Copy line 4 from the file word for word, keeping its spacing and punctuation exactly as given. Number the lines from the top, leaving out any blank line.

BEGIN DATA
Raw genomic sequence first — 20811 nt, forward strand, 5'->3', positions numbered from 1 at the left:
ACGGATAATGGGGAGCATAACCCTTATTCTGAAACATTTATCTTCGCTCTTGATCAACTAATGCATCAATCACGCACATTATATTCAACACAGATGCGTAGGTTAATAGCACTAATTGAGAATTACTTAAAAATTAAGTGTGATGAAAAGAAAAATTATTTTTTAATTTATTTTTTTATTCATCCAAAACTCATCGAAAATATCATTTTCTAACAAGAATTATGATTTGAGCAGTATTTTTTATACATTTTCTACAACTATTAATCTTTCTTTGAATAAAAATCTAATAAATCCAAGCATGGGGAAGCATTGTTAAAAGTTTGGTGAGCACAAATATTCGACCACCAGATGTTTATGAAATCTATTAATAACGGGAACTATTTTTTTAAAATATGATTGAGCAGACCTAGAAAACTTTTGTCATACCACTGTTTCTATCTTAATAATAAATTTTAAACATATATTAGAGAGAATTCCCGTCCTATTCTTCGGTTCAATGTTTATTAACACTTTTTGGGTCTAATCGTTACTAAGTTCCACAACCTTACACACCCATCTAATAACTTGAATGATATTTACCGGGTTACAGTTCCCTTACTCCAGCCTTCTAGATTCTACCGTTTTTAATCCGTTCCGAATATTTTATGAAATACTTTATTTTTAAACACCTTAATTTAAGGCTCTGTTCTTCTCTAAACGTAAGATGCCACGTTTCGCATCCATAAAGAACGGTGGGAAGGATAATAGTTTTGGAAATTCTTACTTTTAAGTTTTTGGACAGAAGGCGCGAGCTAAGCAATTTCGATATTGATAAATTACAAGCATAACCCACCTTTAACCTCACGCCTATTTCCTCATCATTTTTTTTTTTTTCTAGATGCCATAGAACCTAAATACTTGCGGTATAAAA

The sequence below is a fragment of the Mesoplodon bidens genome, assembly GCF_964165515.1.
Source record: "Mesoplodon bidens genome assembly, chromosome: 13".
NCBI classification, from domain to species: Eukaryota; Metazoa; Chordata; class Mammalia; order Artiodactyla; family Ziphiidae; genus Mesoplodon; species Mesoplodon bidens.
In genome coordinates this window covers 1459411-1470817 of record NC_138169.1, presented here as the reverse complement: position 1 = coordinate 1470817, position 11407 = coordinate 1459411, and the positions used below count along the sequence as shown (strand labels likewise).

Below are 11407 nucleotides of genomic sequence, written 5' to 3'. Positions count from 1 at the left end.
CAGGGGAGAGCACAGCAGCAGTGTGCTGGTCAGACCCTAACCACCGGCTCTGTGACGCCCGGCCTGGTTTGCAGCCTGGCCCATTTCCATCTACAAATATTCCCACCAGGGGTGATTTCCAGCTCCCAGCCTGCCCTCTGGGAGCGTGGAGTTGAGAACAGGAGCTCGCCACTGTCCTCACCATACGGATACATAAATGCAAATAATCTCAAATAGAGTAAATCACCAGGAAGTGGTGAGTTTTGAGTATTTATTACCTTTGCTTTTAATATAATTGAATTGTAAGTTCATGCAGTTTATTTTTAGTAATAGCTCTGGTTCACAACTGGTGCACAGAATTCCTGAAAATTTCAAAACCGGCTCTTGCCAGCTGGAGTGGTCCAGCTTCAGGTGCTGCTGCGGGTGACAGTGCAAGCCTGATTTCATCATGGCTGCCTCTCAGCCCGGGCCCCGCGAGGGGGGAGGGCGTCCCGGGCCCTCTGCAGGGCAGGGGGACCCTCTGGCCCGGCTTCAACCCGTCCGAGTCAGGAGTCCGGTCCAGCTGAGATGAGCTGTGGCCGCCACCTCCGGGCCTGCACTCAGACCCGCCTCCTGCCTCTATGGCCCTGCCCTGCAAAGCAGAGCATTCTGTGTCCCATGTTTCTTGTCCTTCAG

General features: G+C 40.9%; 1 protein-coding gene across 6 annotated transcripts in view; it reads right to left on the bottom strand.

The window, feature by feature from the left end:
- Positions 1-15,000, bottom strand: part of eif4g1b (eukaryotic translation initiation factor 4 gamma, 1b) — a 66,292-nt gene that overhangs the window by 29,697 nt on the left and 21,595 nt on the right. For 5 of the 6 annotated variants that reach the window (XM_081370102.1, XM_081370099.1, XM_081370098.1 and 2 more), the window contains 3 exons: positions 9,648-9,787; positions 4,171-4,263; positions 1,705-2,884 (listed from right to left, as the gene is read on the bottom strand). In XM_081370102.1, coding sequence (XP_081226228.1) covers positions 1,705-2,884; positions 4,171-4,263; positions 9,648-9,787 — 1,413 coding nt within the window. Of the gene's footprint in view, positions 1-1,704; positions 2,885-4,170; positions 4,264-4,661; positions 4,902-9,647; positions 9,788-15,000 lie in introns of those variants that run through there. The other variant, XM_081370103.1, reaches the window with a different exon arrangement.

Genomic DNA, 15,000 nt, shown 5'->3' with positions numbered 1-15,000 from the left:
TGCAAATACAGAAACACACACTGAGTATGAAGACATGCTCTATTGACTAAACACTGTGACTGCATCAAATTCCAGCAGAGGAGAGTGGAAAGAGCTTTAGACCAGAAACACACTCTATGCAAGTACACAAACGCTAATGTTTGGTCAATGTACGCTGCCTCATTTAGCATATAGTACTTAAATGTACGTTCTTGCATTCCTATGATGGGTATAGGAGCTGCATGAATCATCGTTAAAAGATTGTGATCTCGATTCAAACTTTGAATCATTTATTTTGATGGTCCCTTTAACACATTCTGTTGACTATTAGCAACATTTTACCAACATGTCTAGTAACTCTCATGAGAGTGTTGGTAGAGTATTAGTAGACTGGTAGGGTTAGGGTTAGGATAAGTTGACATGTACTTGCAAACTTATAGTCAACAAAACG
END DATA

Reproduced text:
Source record: "Mesoplodon bidens genome assembly, chromosome: 13".